What is Intermedia?
But I believe the rise of Social TV is bringing about something different. Something beyond creating related content across multiple channels and platforms (cross-media) or even driving a singular narrative thread across multiple channels and platforms (transmedia). I think we are starting to see the evolution of content traveling between multiple platforms and channels (intermedia).
The term intermedia has been used before. From Wikipedia:
Intermedia was a concept employed in the mid-sixties by Fluxus artist Dick Higgins to describe the ineffable, often confusing, inter-disciplinary activities that occur between genres that became prevalent in the 1960s. Thus, the areas such as those between drawing and poetry, or between painting and theatre could be described as intermedia. With repeated occurrences, these new genres between genres could develop their own names (e.g. visual poetry or performance art.)
Note the use of the world between. This isn’t merely turning a musical into a movie or or using a famous painting as the basis of a play like Marat/Sade. The former being something more akin to cross-media, the latter perhaps more accurately defined as an piece of meta-fiction. Nor is it something like Rosencrantz and Guildenstern are Dead, which hovers somewhere between meta-fiction and transmedia. Intermedia has a more direct, and immediate interaction between content from multiple platforms or channels.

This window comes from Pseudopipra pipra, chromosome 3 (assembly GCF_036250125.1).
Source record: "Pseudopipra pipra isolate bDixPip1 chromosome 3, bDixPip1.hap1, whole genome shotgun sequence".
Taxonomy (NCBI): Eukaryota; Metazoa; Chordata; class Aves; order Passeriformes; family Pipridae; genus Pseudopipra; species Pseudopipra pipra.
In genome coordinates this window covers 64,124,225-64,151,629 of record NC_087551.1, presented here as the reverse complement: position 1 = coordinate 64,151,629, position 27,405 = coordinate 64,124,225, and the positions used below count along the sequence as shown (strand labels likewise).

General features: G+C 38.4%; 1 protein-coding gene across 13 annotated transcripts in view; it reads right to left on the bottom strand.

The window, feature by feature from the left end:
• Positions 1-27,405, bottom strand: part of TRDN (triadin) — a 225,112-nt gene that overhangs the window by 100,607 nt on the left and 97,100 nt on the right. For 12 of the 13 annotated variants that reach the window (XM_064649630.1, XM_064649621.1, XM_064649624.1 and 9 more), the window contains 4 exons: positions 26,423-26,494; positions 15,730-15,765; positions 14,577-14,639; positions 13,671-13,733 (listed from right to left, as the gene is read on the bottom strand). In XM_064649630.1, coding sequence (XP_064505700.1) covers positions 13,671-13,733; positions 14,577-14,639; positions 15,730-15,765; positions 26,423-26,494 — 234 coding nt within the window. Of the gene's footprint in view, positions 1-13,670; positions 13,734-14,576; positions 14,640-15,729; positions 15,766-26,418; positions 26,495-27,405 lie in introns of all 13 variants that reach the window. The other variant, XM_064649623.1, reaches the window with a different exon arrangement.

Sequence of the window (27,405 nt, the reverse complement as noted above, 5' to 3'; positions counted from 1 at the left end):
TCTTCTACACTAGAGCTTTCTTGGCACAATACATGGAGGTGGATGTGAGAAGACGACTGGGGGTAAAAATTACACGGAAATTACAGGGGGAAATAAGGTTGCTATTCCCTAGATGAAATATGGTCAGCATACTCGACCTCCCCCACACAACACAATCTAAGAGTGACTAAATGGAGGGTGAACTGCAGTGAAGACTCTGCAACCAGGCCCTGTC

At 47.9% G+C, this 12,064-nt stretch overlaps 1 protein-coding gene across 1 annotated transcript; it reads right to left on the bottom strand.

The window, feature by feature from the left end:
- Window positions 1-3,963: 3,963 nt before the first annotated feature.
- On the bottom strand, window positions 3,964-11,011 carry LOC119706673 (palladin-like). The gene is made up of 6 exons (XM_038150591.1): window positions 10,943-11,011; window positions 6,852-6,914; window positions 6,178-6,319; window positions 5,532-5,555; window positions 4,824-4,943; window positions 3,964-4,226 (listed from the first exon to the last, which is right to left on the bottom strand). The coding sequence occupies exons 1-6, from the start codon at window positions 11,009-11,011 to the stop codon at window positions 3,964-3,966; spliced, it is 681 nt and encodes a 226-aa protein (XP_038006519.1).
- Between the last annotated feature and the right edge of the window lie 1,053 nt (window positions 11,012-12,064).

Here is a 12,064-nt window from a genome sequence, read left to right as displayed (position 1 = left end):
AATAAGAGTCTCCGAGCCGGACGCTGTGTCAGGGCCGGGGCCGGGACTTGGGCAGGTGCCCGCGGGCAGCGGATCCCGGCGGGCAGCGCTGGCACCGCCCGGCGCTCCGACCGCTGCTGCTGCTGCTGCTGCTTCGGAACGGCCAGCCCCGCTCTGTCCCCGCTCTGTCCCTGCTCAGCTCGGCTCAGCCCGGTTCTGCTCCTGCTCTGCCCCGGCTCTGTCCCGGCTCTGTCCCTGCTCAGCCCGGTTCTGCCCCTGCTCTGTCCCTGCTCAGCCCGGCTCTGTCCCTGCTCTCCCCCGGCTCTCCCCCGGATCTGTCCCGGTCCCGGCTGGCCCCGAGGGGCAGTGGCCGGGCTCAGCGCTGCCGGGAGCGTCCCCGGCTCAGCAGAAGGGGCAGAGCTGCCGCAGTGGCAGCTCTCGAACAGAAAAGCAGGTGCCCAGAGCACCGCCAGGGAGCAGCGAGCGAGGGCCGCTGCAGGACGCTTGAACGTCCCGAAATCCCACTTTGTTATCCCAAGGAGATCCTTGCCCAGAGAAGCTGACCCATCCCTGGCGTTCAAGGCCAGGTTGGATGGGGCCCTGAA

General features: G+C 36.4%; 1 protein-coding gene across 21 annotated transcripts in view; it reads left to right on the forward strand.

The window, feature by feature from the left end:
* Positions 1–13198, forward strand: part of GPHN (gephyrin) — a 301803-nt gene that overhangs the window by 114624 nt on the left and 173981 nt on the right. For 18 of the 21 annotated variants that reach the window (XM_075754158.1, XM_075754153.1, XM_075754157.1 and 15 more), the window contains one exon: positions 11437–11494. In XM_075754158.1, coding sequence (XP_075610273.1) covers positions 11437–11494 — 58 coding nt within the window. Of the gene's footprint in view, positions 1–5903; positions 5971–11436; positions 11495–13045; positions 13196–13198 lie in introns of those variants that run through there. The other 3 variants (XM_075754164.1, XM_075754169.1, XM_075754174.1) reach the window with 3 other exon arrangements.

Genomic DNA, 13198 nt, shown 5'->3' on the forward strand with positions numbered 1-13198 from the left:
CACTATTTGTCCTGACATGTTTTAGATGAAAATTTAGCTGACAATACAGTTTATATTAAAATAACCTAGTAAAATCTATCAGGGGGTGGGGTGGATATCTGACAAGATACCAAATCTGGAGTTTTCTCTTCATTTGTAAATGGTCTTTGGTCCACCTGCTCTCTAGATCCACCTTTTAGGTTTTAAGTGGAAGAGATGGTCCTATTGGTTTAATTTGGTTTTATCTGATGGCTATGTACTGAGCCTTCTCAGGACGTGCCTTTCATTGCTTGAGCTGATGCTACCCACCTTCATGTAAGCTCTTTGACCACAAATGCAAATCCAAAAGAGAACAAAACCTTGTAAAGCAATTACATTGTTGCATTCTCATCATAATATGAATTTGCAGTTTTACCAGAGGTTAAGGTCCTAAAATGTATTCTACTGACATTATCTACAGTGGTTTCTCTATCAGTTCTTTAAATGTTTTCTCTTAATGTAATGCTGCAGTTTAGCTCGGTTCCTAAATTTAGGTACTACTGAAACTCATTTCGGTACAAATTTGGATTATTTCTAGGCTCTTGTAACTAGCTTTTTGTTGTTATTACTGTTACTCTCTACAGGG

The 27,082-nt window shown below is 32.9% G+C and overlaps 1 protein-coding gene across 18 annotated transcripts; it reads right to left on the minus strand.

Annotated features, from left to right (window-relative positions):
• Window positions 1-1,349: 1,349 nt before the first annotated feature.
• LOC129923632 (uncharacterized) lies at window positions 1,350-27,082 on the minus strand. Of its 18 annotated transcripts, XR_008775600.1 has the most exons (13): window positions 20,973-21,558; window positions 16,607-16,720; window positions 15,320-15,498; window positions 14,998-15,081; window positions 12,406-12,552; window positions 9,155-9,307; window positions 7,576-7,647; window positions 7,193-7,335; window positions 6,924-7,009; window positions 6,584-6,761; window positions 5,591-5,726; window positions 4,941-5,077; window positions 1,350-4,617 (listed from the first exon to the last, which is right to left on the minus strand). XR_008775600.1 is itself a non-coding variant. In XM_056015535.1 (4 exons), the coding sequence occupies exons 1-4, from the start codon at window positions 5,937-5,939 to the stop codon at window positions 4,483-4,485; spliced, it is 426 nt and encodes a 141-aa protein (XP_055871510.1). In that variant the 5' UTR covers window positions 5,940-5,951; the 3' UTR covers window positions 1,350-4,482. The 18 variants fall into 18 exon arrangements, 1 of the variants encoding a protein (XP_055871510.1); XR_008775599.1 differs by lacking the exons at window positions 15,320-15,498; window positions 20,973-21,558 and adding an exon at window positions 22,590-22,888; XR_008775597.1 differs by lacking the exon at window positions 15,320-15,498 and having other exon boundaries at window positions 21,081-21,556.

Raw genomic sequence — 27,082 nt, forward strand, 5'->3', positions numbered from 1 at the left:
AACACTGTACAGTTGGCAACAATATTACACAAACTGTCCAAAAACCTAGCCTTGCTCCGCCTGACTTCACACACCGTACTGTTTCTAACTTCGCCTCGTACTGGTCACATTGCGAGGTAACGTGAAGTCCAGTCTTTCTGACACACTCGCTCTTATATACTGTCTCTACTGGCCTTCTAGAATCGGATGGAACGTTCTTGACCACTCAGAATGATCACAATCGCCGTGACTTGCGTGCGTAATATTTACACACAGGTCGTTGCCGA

Here’s a stab at a more formal definition:
Intermedia is characterized by the real-time interaction of content consumers between themselves and content producers, the content’s participants or notable third parties. This engagement may play a role in the on-going or future development of the content in the form of voting, surveys, commentary or other forms of interaction.